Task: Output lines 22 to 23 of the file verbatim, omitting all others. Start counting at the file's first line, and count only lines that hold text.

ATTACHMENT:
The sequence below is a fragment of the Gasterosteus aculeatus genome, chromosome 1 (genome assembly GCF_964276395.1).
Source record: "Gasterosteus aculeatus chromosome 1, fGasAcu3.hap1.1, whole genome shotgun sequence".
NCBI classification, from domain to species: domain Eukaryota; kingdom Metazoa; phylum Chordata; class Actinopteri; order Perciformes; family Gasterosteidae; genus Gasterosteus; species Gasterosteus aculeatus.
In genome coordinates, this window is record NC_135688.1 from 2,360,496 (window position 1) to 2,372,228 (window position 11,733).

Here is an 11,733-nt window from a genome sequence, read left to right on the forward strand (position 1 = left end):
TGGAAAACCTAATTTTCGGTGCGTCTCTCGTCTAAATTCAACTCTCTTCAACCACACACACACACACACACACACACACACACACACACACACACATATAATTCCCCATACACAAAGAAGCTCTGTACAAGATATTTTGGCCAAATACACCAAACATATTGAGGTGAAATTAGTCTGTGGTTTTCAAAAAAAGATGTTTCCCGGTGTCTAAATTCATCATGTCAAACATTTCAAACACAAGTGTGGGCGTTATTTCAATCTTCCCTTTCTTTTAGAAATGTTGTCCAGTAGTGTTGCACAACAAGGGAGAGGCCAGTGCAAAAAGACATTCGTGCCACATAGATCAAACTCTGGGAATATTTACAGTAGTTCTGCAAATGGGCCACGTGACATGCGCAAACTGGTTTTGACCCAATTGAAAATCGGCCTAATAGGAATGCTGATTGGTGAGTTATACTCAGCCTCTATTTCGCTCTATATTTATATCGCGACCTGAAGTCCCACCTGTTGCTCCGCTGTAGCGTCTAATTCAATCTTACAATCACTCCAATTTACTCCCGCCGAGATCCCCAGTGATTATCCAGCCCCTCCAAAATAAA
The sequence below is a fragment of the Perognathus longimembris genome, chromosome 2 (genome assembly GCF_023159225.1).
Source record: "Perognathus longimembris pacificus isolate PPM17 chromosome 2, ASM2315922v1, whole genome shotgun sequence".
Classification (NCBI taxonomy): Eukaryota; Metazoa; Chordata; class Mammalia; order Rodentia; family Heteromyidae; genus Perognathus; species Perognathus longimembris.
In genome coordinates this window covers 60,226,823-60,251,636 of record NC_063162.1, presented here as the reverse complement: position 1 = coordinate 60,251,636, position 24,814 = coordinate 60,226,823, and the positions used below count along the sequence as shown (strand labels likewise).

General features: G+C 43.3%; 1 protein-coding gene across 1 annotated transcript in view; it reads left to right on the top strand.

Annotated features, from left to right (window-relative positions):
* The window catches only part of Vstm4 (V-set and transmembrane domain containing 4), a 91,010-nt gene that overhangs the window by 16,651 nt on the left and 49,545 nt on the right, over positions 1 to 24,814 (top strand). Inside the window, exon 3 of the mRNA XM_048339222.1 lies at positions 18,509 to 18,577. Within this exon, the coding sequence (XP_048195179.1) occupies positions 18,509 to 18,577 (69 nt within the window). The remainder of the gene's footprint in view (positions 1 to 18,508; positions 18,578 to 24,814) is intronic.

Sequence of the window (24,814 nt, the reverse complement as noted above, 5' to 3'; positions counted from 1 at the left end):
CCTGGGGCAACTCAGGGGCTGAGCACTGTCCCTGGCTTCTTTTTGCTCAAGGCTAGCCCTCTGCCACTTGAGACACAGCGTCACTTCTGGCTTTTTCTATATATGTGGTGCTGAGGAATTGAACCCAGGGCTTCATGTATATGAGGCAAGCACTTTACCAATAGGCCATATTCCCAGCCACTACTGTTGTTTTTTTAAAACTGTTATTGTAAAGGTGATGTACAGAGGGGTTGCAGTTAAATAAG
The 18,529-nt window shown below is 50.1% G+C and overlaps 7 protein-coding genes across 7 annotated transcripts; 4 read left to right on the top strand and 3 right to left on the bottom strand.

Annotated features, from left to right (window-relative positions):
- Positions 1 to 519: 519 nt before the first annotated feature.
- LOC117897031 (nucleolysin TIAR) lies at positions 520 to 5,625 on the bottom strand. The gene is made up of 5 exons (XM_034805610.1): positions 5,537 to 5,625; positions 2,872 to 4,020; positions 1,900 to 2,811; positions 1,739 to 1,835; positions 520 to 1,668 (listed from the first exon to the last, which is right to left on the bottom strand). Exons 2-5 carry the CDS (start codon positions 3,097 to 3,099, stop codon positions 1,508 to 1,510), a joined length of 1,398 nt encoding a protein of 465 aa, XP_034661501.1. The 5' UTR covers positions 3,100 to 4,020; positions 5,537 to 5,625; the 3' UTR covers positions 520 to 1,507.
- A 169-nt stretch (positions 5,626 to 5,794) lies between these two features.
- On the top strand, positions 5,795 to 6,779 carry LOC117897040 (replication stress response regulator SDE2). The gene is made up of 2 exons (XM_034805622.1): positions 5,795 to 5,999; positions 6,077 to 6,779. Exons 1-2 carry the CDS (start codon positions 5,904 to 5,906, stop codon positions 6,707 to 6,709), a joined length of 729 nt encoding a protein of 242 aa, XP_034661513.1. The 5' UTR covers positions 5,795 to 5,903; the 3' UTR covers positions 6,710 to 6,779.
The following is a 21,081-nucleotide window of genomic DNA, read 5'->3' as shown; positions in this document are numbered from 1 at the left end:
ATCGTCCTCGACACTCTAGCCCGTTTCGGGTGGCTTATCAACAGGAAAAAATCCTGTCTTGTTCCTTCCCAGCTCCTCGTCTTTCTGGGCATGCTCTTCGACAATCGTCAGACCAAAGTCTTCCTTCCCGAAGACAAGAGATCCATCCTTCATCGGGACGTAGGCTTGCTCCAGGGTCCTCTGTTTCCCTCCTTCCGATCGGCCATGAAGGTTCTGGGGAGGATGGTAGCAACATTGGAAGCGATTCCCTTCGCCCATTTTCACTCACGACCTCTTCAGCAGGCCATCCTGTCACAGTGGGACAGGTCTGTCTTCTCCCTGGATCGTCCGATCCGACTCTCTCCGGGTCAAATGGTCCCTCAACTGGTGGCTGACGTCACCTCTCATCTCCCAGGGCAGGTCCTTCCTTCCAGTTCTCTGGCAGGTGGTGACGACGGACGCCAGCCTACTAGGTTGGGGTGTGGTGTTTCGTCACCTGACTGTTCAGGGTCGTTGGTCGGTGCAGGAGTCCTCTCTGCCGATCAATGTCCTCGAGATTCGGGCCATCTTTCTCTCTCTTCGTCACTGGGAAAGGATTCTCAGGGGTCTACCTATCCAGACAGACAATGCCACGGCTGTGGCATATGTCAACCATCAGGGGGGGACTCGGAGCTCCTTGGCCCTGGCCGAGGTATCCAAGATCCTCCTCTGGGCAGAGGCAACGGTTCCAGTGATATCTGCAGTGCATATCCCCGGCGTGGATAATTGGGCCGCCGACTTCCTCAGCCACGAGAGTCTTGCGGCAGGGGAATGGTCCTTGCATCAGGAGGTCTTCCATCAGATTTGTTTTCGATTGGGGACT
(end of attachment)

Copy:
The following is a 21,081-nucleotide window of genomic DNA, read 5'->3' as shown; positions in this document are numbered from 1 at the left end:
ATCGTCCTCGACACTCTAGCCCGTTTCGGGTGGCTTATCAACAGGAAAAAATCCTGTCTTGTTCCTTCCCAGCTCCTCGTCTTTCTGGGCATGCTCTTCGACAATCGTCAGACCAAAGTCTTCCTTCCCGAAGACAAGAGATCCATCCTTCATCGGGACGTAGGCTTGCTCCAGGGTCCTCTGTTTCCCTCCTTCCGATCGGCCATGAAGGTTCTGGGGAGGATGGTAGCAACATTGGAAGCGATTCCCTTCGCCCATTTTCACTCACGACCTCTTCAGCAGGCCATCCTGTCACAGTGGGACAGGTCTGTCTTCTCCCTGGATCGTCCGATCCGACTCTCTCCGGGTCAAATGGTCCCTCAACTGGTGGCTGACGTCACCTCTCATCTCCCAGGGCAGGTCCTTCCTTCCAGTTCTCTGGCAGGTGGTGACGACGGACGCCAGCCTACTAGGTTGGGGTGTGGTGTTTCGTCACCTGACTGTTCAGGGTCGTTGGTCGGTGCAGGAGTCCTCTCTGCCGATCAATGTCCTCGAGATTCGGGCCATCTTTCTCTCTCTTCGTCACTGGGAAAGGATTCTCAGGGGTCTACCTATCCAGACAGACAATGCCACGGCTGTGGCATATGTCAACCATCAGGGGGGGACTCGGAGCTCCTTGGCCCTGGCCGAGGTATCCAAGATCCTCCTCTGGGCAGAGGCAACGGTTCCAGTGATATCTGCAGTGCATATCCCCGGCGTGGATAATTGGGCCGCCGACTTCCTCAGCCACGAGAGTCTTGCGGCAGGGGAATGGTCCTTGCATCAGGAGGTCTTCCATCAGATTTGTTTTCGATTGGGGACT